Palestinian farmers on Thursday reclaimed lands they had lost decades earlier to an Israeli community, celebrating a rare legal victory their lawyer said illustrates that Israel's settlement enterprise is reversible.
In the 1970s, Israel seized several hundred acres from residents of the northern West Bank village of Burqa to build the Israeli community of Homesh, which was razed in 2005 along with three other communities in connection with Israel's withdrawal from the Gaza Strip.
However, Palestinians were not allowed to return to their lands after the demolition of Homesh because the Israel Defense Forces did not rescind the land seizure order and prevented access to the area, said attorney Michael Sfard, of the Israeli rights group Yesh Din.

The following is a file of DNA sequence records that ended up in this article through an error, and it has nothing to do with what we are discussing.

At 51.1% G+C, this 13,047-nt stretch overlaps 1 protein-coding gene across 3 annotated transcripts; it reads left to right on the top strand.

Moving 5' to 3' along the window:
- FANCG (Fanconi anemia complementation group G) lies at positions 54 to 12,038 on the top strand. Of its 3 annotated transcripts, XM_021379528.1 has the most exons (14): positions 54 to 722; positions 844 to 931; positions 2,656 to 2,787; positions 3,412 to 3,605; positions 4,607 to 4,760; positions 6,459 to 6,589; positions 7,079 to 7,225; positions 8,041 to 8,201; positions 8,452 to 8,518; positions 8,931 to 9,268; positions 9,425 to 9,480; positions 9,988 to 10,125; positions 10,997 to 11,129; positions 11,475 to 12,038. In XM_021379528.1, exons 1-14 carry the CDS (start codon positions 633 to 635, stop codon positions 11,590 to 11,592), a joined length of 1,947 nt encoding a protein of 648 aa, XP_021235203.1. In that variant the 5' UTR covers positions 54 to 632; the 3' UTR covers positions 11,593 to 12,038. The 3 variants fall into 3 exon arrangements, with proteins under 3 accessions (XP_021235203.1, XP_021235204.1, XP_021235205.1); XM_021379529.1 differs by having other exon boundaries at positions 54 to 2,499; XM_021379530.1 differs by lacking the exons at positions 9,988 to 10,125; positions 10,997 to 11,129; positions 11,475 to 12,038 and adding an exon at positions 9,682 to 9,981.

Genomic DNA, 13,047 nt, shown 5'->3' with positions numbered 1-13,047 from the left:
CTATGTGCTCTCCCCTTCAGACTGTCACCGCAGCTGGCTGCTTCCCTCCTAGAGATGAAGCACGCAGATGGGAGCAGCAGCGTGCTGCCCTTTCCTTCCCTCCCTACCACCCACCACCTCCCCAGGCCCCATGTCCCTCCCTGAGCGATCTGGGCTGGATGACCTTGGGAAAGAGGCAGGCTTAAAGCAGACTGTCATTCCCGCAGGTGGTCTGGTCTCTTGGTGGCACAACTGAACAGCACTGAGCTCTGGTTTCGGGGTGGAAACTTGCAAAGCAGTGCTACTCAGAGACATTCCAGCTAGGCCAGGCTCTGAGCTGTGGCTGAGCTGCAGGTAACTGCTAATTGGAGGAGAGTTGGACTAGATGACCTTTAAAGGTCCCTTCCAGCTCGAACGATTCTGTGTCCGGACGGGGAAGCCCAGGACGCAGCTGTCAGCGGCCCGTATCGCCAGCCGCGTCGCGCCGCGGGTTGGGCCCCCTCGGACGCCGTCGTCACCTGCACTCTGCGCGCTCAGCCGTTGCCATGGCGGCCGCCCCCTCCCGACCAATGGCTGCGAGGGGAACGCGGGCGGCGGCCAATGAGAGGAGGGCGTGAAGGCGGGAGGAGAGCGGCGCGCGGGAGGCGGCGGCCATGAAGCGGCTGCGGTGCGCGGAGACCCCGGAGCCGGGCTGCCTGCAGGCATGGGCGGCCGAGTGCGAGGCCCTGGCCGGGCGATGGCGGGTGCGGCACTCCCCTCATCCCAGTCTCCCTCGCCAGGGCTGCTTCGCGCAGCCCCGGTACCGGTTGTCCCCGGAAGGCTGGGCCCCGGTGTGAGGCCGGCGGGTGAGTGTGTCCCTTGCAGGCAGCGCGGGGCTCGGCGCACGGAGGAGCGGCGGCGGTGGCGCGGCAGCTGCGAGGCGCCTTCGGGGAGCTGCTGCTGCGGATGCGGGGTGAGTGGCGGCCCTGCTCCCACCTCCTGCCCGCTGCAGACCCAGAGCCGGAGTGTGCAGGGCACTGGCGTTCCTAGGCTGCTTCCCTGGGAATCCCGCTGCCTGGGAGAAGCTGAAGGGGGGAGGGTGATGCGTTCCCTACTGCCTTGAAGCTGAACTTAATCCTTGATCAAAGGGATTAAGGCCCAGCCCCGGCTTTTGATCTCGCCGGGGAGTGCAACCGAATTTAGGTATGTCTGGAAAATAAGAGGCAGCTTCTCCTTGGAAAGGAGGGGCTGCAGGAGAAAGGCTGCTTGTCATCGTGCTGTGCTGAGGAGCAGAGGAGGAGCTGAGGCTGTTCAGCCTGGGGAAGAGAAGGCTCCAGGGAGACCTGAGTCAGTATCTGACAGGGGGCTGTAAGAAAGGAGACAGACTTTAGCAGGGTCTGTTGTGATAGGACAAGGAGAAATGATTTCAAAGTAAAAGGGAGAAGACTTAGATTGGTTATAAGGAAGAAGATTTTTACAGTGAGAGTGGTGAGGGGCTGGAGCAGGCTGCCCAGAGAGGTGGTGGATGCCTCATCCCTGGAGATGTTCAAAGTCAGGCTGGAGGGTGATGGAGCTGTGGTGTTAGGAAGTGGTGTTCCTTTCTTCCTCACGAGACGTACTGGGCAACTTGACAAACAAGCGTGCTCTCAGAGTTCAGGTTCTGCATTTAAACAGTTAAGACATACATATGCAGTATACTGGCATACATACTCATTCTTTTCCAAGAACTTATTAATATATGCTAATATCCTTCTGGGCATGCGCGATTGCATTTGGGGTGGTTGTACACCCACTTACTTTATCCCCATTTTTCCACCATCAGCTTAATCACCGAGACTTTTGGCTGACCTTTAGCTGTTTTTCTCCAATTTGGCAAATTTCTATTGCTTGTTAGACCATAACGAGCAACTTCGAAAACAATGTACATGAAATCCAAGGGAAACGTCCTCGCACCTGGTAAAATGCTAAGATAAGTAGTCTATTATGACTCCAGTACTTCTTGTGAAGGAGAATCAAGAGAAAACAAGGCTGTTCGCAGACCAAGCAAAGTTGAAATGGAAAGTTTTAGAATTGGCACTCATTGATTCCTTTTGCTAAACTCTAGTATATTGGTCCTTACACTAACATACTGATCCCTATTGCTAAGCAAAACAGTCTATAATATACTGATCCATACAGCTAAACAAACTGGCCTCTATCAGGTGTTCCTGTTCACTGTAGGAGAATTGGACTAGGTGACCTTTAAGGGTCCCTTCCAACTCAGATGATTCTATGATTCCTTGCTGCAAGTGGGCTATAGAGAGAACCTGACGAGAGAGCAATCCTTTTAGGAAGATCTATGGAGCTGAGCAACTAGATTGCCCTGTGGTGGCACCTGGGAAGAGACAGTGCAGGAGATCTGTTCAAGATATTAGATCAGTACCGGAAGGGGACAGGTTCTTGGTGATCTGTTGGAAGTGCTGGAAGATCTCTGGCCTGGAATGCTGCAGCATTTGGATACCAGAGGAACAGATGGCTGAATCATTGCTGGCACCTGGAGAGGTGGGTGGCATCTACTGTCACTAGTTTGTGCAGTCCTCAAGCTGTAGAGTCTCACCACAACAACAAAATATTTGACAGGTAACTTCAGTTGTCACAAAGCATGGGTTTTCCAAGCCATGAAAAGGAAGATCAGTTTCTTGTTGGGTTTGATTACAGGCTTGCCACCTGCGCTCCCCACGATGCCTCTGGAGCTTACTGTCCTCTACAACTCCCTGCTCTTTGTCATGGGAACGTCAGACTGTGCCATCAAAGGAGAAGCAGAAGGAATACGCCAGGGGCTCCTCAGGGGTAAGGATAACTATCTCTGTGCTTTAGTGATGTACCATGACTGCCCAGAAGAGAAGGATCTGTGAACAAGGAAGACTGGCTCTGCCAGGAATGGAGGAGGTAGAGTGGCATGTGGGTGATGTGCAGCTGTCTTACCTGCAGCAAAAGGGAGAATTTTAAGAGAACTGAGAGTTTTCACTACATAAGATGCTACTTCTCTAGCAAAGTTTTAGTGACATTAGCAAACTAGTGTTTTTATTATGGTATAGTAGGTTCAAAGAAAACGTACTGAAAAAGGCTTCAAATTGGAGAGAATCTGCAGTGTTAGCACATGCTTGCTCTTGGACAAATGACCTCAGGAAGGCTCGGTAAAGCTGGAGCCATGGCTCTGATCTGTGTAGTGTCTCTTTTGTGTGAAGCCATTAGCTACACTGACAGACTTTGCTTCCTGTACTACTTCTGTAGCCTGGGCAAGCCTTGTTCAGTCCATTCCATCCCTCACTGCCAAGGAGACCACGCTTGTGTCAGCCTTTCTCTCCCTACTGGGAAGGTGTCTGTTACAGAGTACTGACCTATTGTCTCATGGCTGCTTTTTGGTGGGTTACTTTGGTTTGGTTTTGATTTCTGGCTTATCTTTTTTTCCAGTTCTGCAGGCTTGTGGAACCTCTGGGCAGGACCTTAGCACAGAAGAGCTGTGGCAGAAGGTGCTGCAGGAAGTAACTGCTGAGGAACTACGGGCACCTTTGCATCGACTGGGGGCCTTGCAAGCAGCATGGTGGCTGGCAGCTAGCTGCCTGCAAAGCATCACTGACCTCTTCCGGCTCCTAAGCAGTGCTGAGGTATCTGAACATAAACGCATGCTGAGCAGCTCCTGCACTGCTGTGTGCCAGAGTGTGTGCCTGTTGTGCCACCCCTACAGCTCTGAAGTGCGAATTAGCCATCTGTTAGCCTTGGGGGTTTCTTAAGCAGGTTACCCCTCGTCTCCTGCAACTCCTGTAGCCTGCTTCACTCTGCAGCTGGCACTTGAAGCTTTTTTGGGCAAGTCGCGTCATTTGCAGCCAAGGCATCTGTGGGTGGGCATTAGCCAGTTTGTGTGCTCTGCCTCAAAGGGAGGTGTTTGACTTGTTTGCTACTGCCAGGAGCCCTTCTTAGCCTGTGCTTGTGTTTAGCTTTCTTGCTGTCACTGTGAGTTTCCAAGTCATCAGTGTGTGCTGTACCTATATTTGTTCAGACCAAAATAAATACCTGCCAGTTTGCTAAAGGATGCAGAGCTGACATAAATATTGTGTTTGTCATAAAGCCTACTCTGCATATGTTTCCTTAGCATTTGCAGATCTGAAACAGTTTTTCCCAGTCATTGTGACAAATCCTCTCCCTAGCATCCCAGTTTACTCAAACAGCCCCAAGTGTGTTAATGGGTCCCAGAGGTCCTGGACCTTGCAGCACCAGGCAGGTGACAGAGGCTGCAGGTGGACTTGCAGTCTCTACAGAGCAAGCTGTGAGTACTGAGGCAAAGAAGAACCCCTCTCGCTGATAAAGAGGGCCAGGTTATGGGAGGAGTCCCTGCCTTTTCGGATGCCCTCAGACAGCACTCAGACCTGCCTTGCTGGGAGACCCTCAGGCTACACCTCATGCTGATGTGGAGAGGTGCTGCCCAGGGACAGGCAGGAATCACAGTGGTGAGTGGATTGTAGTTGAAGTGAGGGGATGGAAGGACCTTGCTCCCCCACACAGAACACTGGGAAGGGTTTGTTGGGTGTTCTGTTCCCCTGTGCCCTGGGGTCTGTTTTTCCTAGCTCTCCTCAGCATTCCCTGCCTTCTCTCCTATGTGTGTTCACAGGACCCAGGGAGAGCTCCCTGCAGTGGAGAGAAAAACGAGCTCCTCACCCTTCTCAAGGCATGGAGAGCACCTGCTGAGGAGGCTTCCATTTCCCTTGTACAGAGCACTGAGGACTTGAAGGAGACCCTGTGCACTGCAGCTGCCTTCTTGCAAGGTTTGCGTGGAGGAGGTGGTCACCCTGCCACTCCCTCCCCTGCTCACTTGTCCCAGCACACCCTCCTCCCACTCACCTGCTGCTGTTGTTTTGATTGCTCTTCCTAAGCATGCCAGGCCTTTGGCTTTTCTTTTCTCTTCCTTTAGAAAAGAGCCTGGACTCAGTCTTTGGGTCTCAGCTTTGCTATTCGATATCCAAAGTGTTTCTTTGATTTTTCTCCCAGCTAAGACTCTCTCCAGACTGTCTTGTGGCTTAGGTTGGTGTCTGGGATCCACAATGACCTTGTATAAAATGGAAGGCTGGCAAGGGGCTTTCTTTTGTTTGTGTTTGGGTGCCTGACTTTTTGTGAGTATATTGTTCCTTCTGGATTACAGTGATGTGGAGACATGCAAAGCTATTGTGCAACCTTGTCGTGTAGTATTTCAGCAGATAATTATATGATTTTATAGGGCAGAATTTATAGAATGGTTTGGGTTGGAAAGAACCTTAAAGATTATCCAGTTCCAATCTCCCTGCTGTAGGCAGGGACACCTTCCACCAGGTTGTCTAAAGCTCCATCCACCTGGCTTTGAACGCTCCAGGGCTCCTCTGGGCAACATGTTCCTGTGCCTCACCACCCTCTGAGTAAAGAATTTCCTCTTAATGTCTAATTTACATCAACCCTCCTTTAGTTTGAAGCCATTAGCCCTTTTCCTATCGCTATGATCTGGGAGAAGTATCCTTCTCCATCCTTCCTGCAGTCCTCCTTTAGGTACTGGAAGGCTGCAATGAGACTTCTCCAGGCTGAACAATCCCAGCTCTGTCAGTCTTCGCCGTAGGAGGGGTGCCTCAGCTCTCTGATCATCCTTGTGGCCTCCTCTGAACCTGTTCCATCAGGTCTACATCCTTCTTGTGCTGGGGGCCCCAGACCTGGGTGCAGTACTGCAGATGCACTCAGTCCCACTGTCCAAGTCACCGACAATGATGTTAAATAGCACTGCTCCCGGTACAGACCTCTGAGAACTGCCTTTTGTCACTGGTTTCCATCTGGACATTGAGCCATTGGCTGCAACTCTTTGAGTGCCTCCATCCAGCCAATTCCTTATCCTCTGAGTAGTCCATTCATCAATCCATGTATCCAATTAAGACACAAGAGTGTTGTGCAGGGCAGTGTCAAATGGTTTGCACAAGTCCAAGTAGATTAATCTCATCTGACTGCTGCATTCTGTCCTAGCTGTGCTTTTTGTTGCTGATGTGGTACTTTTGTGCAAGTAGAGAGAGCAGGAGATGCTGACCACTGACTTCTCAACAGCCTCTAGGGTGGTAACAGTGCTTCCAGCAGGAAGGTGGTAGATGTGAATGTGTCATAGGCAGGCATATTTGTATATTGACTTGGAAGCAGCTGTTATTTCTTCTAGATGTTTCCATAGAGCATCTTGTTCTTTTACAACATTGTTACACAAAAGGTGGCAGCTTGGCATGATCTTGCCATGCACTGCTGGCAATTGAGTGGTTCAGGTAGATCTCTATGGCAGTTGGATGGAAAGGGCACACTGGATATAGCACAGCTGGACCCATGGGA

After more than two years of court petitions, the IDF agreed several months ago to rescind the seizure order, and last week lifted access restrictions, Sfard said. The IDF confirmed it had acted in line with the petitions.
On Thursday, farmers returned for the first time. "I feel as if I was dead and now I am alive again," said Fathallah Hajjeh, 64. "I have never felt such joy. We are rooted to this land."
About 500 acres of land were reclaimed, said Emad Saif of the Burqa local council.
The return of the land shows that "the settlement project is reversible," said Sfard.